If a product or system has a long life – whether below or above the ground – it invariably improves its value within the circular economy. Predicted lifetimes of below ground plastic pipe systems are now well over 100 years – according to research undertaken by TEPPFA, the European plastic pipes and fittings group. This research has seemingly shown that for polyethylene (PE) pressure pipes for example, reliable working lifetimes have been found to be in excess of 200 years.
All products have modes of failure and in the case of PE plastic pipes, excluding non-time dependent ductile rupture failures due to excessive pressure, the main types of failure are stress cracks and oxidation. However, continuing work in developing newer variations of these materials is helping to reduce the occurrence of both of these factors. The TEPPFA research also showed that PE gas pipes last even longer than PE water pipes, as chlorine in water initiates an oxidation degradation mechanism. Despite this slow oxidation, the research has shown that these late life failure modes (wear) are likely to start at about 235 years from original installation2 – over two centuries is a significantly long timespan.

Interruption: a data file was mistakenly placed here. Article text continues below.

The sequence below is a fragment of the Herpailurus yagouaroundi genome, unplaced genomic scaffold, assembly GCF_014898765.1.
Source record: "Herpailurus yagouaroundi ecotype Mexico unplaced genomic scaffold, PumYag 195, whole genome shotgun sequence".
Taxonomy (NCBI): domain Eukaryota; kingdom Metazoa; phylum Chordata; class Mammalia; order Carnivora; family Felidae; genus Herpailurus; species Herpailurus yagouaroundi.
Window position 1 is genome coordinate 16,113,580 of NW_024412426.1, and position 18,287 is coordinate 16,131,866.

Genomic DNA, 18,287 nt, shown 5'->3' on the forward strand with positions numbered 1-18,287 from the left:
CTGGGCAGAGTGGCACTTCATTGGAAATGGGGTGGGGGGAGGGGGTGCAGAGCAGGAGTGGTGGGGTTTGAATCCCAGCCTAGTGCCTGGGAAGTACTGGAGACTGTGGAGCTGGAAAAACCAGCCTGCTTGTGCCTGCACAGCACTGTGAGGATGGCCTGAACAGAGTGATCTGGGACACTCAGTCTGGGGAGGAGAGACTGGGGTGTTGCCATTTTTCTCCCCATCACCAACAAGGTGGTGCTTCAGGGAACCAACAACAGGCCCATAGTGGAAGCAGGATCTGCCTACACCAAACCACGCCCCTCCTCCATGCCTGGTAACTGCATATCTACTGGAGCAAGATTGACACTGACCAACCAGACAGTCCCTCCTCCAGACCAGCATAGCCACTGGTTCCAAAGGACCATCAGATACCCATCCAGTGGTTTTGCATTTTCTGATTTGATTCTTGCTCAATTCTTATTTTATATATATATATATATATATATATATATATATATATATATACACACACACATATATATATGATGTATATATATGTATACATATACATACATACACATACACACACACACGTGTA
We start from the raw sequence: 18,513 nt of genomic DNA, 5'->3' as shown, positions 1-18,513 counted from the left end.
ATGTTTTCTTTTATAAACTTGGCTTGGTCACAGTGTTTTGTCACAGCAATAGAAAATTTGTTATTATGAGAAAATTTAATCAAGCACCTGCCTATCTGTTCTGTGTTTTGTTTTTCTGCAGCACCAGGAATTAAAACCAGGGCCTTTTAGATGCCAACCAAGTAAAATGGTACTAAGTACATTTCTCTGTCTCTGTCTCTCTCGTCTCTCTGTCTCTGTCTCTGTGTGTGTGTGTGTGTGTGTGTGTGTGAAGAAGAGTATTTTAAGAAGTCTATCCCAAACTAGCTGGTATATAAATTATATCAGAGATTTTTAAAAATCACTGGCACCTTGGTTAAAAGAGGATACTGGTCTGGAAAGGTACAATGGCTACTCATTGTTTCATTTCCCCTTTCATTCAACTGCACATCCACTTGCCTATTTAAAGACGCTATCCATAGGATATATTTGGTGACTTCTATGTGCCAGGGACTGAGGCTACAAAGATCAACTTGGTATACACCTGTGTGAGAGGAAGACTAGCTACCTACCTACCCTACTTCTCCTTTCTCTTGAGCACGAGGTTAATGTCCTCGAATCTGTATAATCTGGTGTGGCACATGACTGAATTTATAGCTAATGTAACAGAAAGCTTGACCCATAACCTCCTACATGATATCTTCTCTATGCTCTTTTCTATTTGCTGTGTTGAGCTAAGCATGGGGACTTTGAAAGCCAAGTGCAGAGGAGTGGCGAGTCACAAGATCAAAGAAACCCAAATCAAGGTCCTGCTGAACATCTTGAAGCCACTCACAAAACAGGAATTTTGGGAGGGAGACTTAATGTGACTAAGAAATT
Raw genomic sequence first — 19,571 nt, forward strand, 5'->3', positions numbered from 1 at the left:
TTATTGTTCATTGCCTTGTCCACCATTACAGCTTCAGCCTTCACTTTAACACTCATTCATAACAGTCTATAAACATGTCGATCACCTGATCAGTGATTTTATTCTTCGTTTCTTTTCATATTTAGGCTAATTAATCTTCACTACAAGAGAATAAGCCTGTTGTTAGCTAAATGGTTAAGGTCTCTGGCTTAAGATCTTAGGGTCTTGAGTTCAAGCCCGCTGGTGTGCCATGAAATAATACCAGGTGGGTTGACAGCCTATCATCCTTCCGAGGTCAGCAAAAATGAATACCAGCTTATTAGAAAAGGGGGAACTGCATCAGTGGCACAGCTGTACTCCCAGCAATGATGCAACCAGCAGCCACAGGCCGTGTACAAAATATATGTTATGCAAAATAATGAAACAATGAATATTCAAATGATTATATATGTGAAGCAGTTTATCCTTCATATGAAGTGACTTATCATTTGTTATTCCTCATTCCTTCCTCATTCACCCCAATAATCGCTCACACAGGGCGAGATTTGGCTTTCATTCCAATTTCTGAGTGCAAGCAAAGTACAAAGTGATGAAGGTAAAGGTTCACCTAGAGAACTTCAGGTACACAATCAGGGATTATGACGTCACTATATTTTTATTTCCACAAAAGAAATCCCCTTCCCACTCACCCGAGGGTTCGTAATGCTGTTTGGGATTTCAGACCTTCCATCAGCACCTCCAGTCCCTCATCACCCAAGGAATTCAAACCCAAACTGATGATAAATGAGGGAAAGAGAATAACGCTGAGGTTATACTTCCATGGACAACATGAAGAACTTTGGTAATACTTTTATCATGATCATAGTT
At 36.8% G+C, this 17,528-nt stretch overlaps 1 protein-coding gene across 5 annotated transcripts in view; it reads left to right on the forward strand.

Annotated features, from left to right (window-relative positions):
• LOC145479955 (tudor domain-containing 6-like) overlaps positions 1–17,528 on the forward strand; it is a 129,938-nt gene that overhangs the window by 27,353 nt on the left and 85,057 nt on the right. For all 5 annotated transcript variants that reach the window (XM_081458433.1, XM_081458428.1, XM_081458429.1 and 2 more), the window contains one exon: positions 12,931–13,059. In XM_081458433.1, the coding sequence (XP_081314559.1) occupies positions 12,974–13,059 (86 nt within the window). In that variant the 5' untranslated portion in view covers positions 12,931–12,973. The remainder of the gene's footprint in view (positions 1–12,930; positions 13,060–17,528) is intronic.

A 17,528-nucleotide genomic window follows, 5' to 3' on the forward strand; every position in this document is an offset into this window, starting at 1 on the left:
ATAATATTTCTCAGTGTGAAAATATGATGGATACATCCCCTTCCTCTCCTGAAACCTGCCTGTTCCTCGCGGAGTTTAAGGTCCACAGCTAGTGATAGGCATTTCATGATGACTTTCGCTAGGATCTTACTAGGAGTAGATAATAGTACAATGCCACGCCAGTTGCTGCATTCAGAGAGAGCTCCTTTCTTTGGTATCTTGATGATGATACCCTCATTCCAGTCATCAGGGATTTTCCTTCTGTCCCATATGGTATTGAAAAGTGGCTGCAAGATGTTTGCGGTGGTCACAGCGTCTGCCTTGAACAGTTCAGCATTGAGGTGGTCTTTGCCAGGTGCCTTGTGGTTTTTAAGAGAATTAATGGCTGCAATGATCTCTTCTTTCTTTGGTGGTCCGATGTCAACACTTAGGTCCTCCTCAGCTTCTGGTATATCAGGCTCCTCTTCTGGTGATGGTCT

Other research from TEPPFA shows that plastic pipelines require fewer repairs during their lifetime3 and are subject to fewer defects or leakage developing, such as through fissures, displaced joints, deformation or infiltration.
As always, good installation is key to maximising the lifespan of below ground plastic pipes. If best practice techniques are followed, including the correct types of pipe and fittings, clean and effective joints and correct trench depths and materials, the pipe can be installed and remain undisturbed below ground for many decades – even centuries.
Pipe network requirements and loads do vary during their lifetimes so for example if additional service pipes are required, these can be fitted to PE pressure pipes via branch saddles drilled into the live pipe, minimising invasion to the existing system.